Latte In The Forbidden City

A tourist walks past the windows to an outlet of Starbucks at the Forbidden City in Beijing, China, Thursday, Jan. 18, 2007. AP Photo/Ng Han Guan

Managers of China's vast Forbidden City palace are deciding whether to close a Starbucks outlet on its grounds after protests led by a state TV personality, a news report said Thursday.

The Forbidden City, built in 1420, is a 178-acre complex of villas, chapels and gardens that was home to 24 emperors before the end of imperial rule in 1911. It is China's top tourist attraction, drawing some 7 million visitors a year.

"The museum is working with Starbucks to find a solution by this June in response to the protests," the official Xinhua News Agency quoted a palace spokesman, Feng Nai'en, as saying.

A news anchor for China Central Television has led an online campaign to remove Starbucks, which opened in the palace in 2000 at the invitation of its managers, who are under pressure to raise money to maintain the vast complex.

The anchorman, Rui Chenggang, wrote in a CCTV blog that Starbucks' presence "undermined the Forbidden City's solemnity and trampled over Chinese culture."

Starbucks Corp. defended the operation of its palace outlet.

"Starbucks appreciates the deep history and culture of the Forbidden City and has operated in a respectful manner that fits within the environment," the company said in a written statement.

"We have provided a welcome place of rest for thousands of tourists, both Chinese and foreign, for more than six years."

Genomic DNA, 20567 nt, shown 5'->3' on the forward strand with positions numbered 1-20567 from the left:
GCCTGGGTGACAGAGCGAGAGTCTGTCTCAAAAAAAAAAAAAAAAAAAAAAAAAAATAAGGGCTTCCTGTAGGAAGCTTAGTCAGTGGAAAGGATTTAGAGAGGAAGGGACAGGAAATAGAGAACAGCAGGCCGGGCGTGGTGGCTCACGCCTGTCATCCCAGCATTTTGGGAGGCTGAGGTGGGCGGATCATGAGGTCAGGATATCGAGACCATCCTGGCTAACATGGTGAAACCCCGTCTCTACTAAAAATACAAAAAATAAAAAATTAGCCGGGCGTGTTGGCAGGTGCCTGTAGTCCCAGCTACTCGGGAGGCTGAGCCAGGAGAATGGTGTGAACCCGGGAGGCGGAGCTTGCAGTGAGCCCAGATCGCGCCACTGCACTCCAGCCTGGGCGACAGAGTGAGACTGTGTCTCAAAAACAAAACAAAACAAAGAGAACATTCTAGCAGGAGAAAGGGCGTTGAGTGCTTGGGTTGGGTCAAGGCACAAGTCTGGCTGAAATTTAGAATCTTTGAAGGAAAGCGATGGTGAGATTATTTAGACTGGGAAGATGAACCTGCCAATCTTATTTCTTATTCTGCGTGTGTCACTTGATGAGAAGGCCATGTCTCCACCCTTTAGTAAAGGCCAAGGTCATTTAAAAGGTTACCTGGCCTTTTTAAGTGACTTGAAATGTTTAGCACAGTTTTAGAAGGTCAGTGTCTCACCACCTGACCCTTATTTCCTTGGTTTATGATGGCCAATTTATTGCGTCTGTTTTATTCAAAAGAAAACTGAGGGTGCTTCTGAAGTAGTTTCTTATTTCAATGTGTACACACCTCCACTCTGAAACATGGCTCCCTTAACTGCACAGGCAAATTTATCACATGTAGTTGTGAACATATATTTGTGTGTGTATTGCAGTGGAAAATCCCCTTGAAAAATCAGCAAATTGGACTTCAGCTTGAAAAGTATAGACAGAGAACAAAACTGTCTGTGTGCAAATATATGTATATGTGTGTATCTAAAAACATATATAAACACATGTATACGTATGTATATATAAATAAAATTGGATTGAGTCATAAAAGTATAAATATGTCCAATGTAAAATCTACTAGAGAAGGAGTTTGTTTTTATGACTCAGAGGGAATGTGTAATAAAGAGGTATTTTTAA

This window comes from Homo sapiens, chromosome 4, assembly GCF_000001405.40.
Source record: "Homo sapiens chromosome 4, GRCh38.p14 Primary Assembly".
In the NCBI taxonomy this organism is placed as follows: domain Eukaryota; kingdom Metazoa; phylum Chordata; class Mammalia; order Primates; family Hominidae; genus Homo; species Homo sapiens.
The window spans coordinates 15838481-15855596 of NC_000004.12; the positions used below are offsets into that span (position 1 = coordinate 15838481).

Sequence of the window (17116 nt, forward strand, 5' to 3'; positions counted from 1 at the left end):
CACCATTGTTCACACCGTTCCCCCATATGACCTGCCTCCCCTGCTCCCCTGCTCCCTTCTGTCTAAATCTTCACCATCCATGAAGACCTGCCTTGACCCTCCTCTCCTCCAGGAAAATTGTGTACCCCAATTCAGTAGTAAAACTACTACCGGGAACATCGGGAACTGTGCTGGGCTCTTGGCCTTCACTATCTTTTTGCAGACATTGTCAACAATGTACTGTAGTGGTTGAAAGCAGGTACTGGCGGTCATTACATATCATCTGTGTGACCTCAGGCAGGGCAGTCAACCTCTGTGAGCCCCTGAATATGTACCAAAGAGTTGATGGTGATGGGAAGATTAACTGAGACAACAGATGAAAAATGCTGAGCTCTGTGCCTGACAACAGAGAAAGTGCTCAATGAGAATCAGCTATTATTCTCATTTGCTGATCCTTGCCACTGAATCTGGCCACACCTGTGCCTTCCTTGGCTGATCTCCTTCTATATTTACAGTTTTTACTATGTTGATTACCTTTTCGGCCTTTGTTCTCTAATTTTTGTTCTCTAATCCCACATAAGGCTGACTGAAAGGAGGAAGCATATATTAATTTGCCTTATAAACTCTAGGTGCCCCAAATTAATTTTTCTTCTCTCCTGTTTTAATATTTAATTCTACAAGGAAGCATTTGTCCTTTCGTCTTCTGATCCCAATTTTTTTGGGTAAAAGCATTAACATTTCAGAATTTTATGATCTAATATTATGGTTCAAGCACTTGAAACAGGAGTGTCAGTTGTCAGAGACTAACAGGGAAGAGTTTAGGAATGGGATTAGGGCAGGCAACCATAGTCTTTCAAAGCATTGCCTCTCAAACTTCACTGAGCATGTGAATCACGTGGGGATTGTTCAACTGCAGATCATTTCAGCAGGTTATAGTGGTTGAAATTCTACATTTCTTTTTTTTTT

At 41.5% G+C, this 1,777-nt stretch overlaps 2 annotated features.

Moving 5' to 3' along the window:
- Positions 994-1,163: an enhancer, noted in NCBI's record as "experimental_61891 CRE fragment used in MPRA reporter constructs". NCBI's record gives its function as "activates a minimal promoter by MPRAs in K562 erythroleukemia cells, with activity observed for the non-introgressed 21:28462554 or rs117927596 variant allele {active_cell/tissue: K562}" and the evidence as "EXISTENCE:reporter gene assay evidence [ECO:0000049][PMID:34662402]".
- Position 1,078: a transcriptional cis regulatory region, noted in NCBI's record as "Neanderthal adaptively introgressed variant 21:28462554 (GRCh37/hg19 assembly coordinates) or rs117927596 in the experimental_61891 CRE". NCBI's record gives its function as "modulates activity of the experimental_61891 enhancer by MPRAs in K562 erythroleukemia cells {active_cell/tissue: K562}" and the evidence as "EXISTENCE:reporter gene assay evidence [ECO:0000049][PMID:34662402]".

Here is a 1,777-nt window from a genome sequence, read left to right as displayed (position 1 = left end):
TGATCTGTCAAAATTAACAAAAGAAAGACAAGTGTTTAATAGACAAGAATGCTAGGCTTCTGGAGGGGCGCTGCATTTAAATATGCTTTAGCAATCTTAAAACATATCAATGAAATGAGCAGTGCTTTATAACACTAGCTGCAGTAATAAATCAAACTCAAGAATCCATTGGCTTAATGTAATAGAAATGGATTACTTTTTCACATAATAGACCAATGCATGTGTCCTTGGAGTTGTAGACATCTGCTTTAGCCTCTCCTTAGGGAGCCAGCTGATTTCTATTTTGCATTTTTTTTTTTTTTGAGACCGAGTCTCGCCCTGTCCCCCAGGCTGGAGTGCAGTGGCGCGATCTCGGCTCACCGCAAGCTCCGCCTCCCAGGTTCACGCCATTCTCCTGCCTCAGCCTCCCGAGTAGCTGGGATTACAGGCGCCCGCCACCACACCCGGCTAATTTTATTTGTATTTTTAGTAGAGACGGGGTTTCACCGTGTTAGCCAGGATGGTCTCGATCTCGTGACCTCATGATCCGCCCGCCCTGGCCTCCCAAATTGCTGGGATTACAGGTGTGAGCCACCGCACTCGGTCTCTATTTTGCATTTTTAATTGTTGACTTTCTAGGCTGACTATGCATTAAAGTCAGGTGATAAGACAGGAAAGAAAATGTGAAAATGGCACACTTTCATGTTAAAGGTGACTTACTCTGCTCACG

A Starbucks spokesman, Roger Sun, said he could not confirm whether the palace and the company were discussing possibly closing the outlet or give other information.

Feng said the decision will be made as part of a palace renovation that already has seen one-third of its shops removed.

"Whether or not Starbucks remains depends on the entire design plan that will be released in the first half of the year," he said.

The renovation, due to last through 2020, is meant to restore the palace to its imperial-era appearance. Plans call for tearing down a five-story museum and other modern buildings that disrupt the original layout.

CCTV reported on the controversy Thursday on its national midday news, though it failed to mention that the protests were initiated by one of its own employees. The report quoted an unidentified Chinese visitor as saying tourists found it odd that Starbucks was in the palace.
  • Tucker Reals

    Tucker Reals is the CBSNews.com foreign editor, based at the CBS News London bureau.

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